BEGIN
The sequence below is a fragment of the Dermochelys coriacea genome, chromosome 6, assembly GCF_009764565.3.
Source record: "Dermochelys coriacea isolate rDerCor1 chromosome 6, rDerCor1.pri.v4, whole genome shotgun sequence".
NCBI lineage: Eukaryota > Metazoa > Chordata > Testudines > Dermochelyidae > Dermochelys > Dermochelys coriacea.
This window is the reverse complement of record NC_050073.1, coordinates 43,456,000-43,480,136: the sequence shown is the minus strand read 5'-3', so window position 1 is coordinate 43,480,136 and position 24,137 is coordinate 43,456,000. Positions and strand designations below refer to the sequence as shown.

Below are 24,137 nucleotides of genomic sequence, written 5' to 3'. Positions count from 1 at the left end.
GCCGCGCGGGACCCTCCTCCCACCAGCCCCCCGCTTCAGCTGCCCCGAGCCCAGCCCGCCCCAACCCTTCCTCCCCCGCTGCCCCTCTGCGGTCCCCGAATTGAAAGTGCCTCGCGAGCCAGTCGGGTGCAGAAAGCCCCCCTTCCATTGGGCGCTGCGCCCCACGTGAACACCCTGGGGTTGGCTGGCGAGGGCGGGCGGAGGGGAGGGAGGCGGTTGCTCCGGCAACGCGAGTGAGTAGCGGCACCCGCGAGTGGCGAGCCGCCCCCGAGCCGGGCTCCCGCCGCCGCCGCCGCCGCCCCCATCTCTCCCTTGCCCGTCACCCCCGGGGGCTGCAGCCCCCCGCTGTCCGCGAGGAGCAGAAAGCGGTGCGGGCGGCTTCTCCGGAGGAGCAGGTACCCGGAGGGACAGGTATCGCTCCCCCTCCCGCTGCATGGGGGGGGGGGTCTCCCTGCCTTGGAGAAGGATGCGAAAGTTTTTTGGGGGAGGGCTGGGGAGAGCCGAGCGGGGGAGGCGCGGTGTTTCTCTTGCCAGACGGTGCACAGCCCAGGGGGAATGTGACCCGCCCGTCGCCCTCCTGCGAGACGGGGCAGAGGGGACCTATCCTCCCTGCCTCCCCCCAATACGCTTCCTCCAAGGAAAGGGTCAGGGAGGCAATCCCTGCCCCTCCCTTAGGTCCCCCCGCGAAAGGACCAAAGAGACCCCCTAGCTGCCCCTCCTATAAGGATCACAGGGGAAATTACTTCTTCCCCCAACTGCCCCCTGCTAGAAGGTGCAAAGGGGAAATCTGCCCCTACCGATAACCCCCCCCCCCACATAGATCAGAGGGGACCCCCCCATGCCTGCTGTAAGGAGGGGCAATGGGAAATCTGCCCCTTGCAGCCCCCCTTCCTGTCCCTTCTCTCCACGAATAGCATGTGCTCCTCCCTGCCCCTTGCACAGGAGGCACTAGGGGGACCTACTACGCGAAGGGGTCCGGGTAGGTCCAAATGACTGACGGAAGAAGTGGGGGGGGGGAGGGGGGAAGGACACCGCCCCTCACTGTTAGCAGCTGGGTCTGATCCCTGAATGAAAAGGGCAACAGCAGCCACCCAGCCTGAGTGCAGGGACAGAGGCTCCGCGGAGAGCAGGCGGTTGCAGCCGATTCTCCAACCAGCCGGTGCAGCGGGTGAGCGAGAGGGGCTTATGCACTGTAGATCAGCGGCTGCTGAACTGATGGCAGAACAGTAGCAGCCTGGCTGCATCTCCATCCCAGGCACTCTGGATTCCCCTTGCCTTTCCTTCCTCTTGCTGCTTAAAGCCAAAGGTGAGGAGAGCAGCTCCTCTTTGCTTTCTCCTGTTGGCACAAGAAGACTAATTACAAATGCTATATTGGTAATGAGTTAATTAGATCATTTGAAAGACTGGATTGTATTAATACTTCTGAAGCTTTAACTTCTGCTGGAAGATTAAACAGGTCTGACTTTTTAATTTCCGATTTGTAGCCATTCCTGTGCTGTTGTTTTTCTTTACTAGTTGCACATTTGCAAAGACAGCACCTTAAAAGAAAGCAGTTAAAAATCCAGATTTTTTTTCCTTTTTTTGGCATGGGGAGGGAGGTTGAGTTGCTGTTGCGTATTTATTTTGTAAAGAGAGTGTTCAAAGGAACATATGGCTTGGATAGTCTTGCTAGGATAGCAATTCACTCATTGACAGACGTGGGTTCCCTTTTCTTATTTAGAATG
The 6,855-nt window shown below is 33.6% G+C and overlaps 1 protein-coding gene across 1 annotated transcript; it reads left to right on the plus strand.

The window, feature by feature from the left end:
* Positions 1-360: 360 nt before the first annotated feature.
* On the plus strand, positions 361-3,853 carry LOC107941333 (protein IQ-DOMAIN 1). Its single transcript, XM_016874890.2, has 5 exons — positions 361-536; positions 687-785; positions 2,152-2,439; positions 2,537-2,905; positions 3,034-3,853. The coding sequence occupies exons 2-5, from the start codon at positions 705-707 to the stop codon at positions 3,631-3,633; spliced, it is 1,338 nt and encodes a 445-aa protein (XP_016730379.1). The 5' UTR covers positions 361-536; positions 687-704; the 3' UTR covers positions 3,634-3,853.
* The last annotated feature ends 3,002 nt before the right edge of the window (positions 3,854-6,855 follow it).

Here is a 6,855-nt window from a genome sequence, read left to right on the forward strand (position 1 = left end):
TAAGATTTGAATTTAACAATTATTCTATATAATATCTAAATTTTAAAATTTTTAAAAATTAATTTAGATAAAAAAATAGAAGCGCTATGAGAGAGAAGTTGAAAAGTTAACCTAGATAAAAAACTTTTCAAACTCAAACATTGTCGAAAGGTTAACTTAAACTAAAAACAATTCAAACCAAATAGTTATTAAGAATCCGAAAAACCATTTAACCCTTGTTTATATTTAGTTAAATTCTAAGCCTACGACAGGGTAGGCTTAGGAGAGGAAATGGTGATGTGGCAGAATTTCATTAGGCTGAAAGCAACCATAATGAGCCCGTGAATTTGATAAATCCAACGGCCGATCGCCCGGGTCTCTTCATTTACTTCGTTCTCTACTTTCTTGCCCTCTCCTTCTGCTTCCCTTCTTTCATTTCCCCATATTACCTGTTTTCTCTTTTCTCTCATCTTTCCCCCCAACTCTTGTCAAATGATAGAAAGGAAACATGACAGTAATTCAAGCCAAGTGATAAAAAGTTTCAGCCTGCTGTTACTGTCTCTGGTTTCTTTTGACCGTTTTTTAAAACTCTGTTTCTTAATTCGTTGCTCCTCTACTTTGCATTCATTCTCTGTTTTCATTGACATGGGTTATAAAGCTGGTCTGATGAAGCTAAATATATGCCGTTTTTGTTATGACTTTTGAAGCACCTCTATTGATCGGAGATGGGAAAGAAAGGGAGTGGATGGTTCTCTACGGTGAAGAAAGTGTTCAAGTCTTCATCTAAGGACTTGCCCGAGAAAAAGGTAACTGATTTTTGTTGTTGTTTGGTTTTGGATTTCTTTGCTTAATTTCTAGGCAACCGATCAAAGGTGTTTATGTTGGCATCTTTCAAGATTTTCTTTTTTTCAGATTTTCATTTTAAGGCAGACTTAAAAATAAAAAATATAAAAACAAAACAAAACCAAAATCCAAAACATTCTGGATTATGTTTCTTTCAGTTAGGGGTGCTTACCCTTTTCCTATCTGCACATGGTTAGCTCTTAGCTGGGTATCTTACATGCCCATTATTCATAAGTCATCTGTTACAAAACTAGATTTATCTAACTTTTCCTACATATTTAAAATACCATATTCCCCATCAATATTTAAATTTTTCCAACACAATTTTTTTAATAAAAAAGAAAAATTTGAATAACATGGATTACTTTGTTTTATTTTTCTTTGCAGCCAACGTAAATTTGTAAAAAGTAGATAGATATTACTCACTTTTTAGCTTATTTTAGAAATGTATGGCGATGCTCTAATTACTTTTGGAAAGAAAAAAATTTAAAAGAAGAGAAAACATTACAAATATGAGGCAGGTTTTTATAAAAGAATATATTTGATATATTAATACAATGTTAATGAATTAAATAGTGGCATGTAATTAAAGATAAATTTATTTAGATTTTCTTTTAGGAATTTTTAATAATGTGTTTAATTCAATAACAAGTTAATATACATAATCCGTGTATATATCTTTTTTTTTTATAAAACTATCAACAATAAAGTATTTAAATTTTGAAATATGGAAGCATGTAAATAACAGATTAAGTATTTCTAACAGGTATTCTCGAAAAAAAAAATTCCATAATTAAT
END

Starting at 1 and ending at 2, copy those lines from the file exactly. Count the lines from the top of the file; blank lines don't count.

The sequence below is a fragment of the Dermochelys coriacea genome, chromosome 6, assembly GCF_009764565.3.
Source record: "Dermochelys coriacea isolate rDerCor1 chromosome 6, rDerCor1.pri.v4, whole genome shotgun sequence".